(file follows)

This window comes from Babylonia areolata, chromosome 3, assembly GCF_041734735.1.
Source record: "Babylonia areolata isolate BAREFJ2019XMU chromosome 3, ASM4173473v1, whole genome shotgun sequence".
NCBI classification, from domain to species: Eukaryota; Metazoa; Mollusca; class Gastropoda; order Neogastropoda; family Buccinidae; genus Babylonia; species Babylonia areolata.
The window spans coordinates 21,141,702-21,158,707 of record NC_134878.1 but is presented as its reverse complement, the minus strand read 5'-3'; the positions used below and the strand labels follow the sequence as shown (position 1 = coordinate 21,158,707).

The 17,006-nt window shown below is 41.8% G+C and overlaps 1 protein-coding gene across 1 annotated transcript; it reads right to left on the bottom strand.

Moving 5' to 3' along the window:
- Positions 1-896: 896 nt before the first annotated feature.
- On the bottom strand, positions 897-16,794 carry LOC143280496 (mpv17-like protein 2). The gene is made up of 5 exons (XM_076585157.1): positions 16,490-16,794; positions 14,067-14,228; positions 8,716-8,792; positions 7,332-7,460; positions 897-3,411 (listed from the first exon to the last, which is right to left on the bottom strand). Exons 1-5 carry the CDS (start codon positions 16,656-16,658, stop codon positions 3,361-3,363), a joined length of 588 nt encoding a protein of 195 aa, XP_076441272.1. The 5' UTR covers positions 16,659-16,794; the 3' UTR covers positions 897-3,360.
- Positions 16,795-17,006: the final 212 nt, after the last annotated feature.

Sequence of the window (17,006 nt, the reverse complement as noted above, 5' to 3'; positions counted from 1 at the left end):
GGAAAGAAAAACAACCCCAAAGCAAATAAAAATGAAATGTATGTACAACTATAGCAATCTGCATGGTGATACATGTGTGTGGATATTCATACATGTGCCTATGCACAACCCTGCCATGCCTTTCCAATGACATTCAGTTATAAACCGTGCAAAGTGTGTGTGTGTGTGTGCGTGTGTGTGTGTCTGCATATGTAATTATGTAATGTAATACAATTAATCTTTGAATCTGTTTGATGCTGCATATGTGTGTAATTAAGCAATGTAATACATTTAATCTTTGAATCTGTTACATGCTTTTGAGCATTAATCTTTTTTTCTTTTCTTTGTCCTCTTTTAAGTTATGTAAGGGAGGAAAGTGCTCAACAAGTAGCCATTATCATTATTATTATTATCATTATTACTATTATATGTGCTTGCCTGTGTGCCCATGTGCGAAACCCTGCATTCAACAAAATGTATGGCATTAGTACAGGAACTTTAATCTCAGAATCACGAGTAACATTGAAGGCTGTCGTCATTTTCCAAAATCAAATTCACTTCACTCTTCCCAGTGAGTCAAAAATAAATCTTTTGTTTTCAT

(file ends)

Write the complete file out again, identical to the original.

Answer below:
This window comes from Babylonia areolata, chromosome 3, assembly GCF_041734735.1.
Source record: "Babylonia areolata isolate BAREFJ2019XMU chromosome 3, ASM4173473v1, whole genome shotgun sequence".
NCBI classification, from domain to species: Eukaryota; Metazoa; Mollusca; class Gastropoda; order Neogastropoda; family Buccinidae; genus Babylonia; species Babylonia areolata.
The window spans coordinates 21,141,702-21,158,707 of record NC_134878.1 but is presented as its reverse complement, the minus strand read 5'-3'; the positions used below and the strand labels follow the sequence as shown (position 1 = coordinate 21,158,707).

The 17,006-nt window shown below is 41.8% G+C and overlaps 1 protein-coding gene across 1 annotated transcript; it reads right to left on the bottom strand.

Moving 5' to 3' along the window:
- Positions 1-896: 896 nt before the first annotated feature.
- On the bottom strand, positions 897-16,794 carry LOC143280496 (mpv17-like protein 2). The gene is made up of 5 exons (XM_076585157.1): positions 16,490-16,794; positions 14,067-14,228; positions 8,716-8,792; positions 7,332-7,460; positions 897-3,411 (listed from the first exon to the last, which is right to left on the bottom strand). Exons 1-5 carry the CDS (start codon positions 16,656-16,658, stop codon positions 3,361-3,363), a joined length of 588 nt encoding a protein of 195 aa, XP_076441272.1. The 5' UTR covers positions 16,659-16,794; the 3' UTR covers positions 897-3,360.
- Positions 16,795-17,006: the final 212 nt, after the last annotated feature.

Sequence of the window (17,006 nt, the reverse complement as noted above, 5' to 3'; positions counted from 1 at the left end):
GGAAAGAAAAACAACCCCAAAGCAAATAAAAATGAAATGTATGTACAACTATAGCAATCTGCATGGTGATACATGTGTGTGGATATTCATACATGTGCCTATGCACAACCCTGCCATGCCTTTCCAATGACATTCAGTTATAAACCGTGCAAAGTGTGTGTGTGTGTGTGCGTGTGTGTGTGTCTGCATATGTAATTATGTAATGTAATACAATTAATCTTTGAATCTGTTTGATGCTGCATATGTGTGTAATTAAGCAATGTAATACATTTAATCTTTGAATCTGTTACATGCTTTTGAGCATTAATCTTTTTTTCTTTTCTTTGTCCTCTTTTAAGTTATGTAAGGGAGGAAAGTGCTCAACAAGTAGCCATTATCATTATTATTATTATCATTATTACTATTATATGTGCTTGCCTGTGTGCCCATGTGCGAAACCCTGCATTCAACAAAATGTATGGCATTAGTACAGGAACTTTAATCTCAGAATCACGAGTAACATTGAAGGCTGTCGTCATTTTCCAAAATCAAATTCACTTCACTCTTCCCAGTGAGTCAAAAATAAATCTTTTGTTTTCAT